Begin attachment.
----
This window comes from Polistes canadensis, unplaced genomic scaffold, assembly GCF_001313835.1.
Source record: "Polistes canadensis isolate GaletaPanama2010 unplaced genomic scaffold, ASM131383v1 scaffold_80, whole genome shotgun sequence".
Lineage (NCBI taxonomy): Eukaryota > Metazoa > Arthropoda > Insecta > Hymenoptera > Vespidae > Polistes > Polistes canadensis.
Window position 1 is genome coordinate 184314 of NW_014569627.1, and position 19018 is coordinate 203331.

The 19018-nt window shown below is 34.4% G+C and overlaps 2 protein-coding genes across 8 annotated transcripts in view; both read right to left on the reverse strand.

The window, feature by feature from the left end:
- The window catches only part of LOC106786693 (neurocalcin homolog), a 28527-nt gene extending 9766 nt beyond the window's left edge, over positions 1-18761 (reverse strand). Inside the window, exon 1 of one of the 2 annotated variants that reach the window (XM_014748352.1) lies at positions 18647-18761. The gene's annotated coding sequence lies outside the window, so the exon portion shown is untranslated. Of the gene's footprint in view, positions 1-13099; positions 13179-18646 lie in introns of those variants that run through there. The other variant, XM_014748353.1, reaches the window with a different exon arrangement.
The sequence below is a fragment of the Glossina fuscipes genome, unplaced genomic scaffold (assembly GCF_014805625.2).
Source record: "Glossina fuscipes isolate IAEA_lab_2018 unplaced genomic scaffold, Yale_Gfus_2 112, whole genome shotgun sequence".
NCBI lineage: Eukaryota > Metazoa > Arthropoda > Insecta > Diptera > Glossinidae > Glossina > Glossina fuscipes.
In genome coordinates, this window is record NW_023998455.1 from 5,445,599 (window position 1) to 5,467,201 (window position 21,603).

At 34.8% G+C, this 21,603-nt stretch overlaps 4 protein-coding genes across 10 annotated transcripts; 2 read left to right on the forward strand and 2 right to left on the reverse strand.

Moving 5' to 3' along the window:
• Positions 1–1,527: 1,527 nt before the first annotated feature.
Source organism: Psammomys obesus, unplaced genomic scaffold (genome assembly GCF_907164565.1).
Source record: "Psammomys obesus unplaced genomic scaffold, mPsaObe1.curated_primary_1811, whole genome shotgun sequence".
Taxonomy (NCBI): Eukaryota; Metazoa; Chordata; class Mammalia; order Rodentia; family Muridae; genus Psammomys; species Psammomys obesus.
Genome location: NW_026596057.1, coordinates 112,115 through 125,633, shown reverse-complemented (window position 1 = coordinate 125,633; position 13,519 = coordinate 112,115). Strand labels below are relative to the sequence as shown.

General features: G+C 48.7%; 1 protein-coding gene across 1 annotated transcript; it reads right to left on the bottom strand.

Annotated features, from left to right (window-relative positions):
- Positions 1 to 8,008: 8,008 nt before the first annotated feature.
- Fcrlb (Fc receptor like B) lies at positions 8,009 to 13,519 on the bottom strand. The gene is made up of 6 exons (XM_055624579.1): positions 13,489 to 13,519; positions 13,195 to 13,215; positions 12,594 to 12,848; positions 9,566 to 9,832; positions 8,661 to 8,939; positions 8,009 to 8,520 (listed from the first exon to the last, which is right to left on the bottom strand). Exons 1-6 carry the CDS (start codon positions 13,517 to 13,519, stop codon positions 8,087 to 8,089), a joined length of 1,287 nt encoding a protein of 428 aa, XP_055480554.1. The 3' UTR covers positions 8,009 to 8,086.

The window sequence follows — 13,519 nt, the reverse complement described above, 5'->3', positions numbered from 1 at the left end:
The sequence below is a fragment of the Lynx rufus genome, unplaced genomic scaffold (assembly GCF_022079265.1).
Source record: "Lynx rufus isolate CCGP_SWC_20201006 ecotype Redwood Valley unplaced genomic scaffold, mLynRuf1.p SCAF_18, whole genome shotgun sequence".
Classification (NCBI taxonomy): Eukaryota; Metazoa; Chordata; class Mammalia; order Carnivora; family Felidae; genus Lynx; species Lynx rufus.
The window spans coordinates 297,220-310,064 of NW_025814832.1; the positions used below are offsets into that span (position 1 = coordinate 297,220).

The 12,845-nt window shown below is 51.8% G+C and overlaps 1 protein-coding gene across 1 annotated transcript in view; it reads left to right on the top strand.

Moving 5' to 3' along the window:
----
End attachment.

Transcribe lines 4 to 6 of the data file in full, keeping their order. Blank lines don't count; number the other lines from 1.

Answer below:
Window position 1 is genome coordinate 184314 of NW_014569627.1, and position 19018 is coordinate 203331.

The 19018-nt window shown below is 34.4% G+C and overlaps 2 protein-coding genes across 8 annotated transcripts in view; both read right to left on the reverse strand.

The window, feature by feature from the left end: